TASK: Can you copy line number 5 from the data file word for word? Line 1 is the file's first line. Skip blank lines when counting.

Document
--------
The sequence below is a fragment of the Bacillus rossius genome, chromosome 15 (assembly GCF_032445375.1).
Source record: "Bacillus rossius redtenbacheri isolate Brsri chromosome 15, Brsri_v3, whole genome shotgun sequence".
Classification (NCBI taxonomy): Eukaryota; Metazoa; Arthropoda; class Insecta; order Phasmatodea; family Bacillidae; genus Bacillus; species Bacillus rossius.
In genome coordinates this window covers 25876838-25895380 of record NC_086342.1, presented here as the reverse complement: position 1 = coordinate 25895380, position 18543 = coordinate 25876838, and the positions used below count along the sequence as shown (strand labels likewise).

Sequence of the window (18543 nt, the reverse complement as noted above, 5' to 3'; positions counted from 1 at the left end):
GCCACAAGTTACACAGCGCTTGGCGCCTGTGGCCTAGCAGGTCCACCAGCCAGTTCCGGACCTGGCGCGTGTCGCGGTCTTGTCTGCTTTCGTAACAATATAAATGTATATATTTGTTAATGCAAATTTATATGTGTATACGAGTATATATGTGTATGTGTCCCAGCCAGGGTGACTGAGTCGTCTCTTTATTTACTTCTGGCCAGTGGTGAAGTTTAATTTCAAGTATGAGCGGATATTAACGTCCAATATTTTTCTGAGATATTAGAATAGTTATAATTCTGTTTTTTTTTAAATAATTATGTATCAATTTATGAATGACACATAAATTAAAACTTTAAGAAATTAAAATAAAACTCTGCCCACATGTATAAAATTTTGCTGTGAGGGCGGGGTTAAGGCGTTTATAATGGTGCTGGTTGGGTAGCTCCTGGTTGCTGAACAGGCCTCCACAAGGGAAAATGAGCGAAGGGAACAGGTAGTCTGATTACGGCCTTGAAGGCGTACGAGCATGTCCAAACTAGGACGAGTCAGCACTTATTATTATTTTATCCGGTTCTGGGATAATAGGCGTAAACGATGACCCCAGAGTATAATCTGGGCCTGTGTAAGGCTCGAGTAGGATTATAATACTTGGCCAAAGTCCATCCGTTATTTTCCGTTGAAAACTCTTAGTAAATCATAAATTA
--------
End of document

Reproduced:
Sequence of the window (18543 nt, the reverse complement as noted above, 5' to 3'; positions counted from 1 at the left end):